A rhizomatous, grass-like plant with shiny leaves, triangular stems and globular seed heads.
Shorter or longer than stems
Blade - Shiny, limp, weak, 1.5-3 mm wide, keeled.
Scattered along rhizome or tufted. Erect or obliquely ascending. 50-400 mm long by 0.5-1 mm wide. Triangular cross section. Ribbed. Long, creeping, branched under ground rhizomes.
Condensed spike, almost globular, flat topped cluster, with up to 100 tiny flowers. On end of stems. 2-4 long leaf like bracts, under and longer than the flower head. Bracts erect or spreading and sometimes longer than the stems.
Spikelets - green or yellowish, 2-3 mm long by x 1 mm wide. Flat. Single flowered.
Florets - Style with 2 branches.
Glumes - Two, pale green to yellowish brown, sharp pointed, overlapping, 2-3 mm long, very thin. Keel may be smooth or with teeth and a bent back tip. Upper glume has 3-4 veins, lower glume has 2.
Stamens - one.
Anthers - 1 mm long.
1-1.5 mm, lens shaped, flattened.
Rhizome. Long and branched.
Spikelets 1 flowered, glumes overlapping pale green to yellowish and very thin. 2 style branches. Nut lens shaped.
Perennial. Flowers November - April.
By seed and rhizomes.
November to April in Perth.
Seed Biology and Germination:
Population Dynamics and Dispersal:
Spread by seed and rhizomes.
Origin and History:
America, Africa, Asia and Queensland.
ACT, NSW, NT, QLD, SA, WA.
From Perth to north of Broome in WA.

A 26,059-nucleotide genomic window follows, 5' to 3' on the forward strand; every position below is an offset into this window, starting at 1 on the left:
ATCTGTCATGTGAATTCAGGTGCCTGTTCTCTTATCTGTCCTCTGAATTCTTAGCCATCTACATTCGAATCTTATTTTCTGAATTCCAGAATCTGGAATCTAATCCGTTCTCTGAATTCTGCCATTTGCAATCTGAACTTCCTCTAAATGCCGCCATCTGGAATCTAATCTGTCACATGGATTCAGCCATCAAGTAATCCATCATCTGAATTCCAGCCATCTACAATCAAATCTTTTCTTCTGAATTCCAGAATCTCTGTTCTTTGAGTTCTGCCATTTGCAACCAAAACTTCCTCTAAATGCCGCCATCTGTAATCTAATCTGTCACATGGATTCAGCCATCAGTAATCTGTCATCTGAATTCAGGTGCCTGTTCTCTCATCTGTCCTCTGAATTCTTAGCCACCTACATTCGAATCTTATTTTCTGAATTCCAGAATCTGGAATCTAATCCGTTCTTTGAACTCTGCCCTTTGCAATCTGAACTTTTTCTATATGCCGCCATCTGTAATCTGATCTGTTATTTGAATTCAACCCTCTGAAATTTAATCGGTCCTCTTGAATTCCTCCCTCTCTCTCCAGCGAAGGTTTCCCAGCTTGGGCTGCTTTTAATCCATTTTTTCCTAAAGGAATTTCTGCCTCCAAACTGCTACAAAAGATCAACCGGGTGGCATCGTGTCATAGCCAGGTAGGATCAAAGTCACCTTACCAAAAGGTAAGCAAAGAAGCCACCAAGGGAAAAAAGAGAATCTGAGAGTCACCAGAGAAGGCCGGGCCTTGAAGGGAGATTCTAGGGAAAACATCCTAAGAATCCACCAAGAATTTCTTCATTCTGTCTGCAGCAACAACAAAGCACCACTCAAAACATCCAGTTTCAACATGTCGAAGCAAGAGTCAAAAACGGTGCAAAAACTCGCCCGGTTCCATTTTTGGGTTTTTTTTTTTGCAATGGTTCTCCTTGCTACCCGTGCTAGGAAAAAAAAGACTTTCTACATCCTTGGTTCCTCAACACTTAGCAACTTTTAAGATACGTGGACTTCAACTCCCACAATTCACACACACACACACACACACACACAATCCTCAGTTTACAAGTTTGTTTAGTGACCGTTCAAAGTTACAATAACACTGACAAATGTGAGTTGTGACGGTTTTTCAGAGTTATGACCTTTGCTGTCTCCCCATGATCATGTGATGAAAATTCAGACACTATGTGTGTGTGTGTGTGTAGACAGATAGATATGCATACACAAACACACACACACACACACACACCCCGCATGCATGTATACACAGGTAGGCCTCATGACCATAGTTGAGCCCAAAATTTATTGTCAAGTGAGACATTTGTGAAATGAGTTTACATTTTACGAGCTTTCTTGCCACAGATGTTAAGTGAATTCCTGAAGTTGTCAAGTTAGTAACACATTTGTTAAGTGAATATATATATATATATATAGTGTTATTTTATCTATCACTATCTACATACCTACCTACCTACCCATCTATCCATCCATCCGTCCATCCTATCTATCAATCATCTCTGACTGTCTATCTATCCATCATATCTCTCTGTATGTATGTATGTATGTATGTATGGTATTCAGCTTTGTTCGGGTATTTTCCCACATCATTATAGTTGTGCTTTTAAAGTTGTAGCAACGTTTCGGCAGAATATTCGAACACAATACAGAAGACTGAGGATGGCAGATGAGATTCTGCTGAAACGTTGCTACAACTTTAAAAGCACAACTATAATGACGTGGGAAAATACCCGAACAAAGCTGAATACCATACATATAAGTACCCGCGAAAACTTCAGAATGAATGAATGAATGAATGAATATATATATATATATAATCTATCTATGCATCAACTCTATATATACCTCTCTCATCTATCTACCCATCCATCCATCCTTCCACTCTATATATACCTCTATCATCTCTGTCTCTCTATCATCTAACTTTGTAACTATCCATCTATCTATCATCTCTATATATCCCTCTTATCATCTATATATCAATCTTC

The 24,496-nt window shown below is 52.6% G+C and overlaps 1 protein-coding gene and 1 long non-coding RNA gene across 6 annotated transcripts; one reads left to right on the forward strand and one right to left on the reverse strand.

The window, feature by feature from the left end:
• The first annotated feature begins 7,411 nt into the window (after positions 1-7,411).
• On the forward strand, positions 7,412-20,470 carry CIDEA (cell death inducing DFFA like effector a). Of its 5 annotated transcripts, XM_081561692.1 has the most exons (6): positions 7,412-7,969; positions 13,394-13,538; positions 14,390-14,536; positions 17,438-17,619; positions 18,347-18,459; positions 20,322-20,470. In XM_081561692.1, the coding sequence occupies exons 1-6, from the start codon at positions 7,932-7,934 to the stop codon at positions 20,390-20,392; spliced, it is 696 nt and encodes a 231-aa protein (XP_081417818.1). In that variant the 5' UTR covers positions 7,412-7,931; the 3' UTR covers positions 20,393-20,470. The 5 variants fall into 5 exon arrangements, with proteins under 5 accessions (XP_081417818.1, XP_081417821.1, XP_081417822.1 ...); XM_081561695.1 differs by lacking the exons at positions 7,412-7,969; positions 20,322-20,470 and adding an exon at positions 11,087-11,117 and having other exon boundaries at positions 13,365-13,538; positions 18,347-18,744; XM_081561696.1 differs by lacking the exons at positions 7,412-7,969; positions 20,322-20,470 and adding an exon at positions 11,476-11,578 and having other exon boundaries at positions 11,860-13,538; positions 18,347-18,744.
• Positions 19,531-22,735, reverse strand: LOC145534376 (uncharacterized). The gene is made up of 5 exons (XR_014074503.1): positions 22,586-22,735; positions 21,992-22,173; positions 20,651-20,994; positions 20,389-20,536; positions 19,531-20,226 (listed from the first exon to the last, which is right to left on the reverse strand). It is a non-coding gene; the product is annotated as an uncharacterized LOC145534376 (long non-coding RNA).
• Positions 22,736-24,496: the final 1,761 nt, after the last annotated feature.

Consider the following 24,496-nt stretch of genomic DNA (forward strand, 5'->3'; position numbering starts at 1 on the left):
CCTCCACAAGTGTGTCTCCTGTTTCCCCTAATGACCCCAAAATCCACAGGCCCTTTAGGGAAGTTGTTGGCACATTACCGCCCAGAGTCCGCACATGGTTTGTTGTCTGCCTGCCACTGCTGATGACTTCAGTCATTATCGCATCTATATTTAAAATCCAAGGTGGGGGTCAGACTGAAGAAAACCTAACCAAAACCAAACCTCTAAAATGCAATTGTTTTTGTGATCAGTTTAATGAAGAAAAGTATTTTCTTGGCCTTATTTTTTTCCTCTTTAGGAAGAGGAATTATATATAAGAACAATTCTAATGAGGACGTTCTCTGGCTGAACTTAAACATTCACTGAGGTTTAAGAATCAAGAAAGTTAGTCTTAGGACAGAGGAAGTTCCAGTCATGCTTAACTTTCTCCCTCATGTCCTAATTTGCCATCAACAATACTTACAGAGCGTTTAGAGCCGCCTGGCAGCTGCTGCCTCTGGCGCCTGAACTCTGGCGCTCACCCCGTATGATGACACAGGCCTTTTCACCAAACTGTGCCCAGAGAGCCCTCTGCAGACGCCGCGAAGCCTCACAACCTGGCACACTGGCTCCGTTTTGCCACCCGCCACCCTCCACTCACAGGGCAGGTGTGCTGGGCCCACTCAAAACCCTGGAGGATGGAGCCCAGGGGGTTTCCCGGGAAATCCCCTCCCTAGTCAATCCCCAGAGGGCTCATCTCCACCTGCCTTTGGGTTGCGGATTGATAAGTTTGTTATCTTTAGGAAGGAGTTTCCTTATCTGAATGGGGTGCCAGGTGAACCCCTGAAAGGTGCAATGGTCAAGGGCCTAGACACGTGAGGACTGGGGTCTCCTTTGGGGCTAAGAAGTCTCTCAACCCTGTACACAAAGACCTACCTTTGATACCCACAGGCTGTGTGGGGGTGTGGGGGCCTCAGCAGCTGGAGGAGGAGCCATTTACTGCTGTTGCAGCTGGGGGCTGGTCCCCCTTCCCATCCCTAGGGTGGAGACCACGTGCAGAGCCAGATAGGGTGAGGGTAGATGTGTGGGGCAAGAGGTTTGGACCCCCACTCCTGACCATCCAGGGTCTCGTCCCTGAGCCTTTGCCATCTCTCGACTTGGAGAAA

Weed of lawns, gardens, pastures and disturbed wetlands.
Not recorded as toxic.
Management and Control:
There are 38 Cyperus species recognised as economic plants by CSIRO the most common are:
Boredrain Sedge (C. laevigatus)
Clubrush (C. hamulosus)
Dirty Dora (C. difformis)
Dense Flatsedge (C. congestus)
Downs Nutgrass (C. bifax)
Dwarf Sedge (C. pygmaeus)
Dwarf White Kyllingia (C. kyllingia)
Flat Sedge (C. sanguinolentus)
Giant Sedge (C. exaltatus)
Kyllinga weed (C. sesquiflorus, C. sphaeroideus)
Mullumbimby Couch (C. brevifolius)
Nalgoo (C. bulbosus)
Navua sedge (C. aromaticus)
Nutgrass (C. rotundus)
Rice Flatsedge (C. iria)
Scaly Sedge (C. tenuiflorus)
Slender Sedge (C. gracilis)
Sticky Sedge (C. fulvus)
Stiff-leaved Sedge (C. vaginatus)
Spiny Flatsedge (C. gymnocaulos)
Tiny Flatsedge (C. tenellus)
Umbrella grass (C. eragrostis)
Yelka (C. victoriensis)
Yellow Nutgrass (C. esculentus)
Plants of similar appearance:
Kyllinga weed (C. sesquiflorus) has a very short or no rhizome. The spikes are whitish or pale green and it often has 2 small spikes at the base of a larger one.
Kyllinga weed (C. sphaeroideus) has a yellowish seed head, usually less than 50 flowers and is an annual.
Auld, B.A. and Medd R.W. (1992). Weeds. An illustrated botanical guide to the weeds of Australia. (Inkata Press, Melbourne). P23
Black, J.M. (1978). Flora of South Australia. (Government Printer, Adelaide, South Australia). P260.
Burbidge, N.T. and Gray, M. (1970). Flora of the Australian Capital Territory. (Australian National University Press, Canberra). p77-78.
Lamp, C. and Collet, F. (1990). A Field Guide to Weeds in Australia. (Inkata Press, Melbourne).
Lazarides, M. and Hince, B. (1993). CSIRO handbook of economic plants of Australia. (CSIRO, Melbourne). #404.4.
Marchant, N.G., Wheeler, J.R., Rye, B.L., Bennett, E.M., Lander, N.S. and Macfarlane, T.D. (1987). Flora of the Perth Region. (Western Australian Herbarium, Department of Agriculture, Western Australia). P878.
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